After watching Bruce Schneier’s talk a particular comment of his has stayed with me. Schneier emphasizes that we’re “bad at predicting our social future.”
Amidst the constants of life, death, taxes, etc. our social and cultural environment is always changing in unexpected ways. This is true of the Nittany Valley, though I think it tends to be difficult for Penn Staters and residents to acknowledge this. The pace of life in the Nittany Valley is so cyclical (so familiar from year to year) that it can seem like nothing changes. Yet the character of community certainly does change.
What does this unpredictable change mean? It means we’ve got to keep telling our story—we’ve got to keep articulating who we are and what we believe and convey how we understand our lives in the context of the history of our community.
Our story will change in the telling just as stories did in the old oral traditions. It’ll change based upon our biases and our prejudices and our hopes for the future that impact how we speak about ourselves and the things we love. Yet with every telling of our story what we’ll really be trying to do is convey the best aspects of our legacy to those who’ll carry forward our names in the future.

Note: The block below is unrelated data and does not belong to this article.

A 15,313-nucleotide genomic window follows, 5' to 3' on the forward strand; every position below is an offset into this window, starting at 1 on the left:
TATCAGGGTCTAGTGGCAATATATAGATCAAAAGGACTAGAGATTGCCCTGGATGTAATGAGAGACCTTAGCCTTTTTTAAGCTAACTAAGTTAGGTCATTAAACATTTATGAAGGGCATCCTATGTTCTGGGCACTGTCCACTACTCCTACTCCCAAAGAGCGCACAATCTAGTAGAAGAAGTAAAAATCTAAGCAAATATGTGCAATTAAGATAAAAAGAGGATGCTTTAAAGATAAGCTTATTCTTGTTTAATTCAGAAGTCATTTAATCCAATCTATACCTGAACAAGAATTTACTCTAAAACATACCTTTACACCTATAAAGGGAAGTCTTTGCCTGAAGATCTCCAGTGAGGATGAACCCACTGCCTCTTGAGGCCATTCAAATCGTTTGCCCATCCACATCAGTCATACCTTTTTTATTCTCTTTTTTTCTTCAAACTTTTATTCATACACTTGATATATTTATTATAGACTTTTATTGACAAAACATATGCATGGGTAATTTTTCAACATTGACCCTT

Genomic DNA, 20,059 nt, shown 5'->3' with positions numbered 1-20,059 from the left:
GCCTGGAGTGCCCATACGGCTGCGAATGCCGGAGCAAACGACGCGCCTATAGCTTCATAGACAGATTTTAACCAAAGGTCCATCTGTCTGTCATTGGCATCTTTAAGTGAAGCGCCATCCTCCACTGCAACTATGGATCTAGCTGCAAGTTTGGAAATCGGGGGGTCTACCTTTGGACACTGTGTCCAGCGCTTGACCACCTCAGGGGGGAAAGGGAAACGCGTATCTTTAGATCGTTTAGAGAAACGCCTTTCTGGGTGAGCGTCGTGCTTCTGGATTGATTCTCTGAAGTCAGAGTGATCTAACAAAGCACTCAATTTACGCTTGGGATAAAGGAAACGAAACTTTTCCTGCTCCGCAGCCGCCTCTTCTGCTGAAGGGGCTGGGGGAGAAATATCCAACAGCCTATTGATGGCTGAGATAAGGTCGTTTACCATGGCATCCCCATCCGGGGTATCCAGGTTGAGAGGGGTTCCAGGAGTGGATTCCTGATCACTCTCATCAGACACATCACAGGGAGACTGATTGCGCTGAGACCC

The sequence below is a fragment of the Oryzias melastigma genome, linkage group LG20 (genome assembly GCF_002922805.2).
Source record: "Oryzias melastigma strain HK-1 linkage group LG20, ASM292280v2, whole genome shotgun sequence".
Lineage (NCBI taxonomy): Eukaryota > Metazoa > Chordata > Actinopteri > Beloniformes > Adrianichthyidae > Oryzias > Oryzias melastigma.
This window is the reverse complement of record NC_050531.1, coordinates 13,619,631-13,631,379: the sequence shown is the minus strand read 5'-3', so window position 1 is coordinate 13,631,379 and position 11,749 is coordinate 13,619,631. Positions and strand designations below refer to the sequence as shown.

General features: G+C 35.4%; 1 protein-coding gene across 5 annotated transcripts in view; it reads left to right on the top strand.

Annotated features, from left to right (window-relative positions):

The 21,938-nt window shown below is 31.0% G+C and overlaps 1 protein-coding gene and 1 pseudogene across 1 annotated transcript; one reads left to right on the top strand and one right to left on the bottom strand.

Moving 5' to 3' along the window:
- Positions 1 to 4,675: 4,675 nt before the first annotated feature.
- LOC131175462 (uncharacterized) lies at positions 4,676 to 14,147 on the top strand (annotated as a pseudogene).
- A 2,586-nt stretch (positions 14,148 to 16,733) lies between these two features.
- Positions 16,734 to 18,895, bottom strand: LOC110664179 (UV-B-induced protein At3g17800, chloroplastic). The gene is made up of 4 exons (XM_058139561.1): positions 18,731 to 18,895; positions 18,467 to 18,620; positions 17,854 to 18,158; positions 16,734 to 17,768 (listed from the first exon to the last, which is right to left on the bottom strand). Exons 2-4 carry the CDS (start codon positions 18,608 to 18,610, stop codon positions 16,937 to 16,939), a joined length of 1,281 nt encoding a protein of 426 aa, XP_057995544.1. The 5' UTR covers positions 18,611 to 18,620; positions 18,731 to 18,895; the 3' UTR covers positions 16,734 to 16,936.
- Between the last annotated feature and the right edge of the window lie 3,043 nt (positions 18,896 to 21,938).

This is one of the reasons why I wrote Conserving Mount Nittany and helped create Nittany Valley Press. We can’t let our history seem so obvious and permanent that its specifics and nuances dissipate over time. If we don’t treat our history and place a living thing, the words and ideas that we ascribe to the place just like dry sentiments.
A continual recovery and conveyance of our history is an essential aspect of a real community, which is what we’ve got in the Nittany Valley if we can keep it.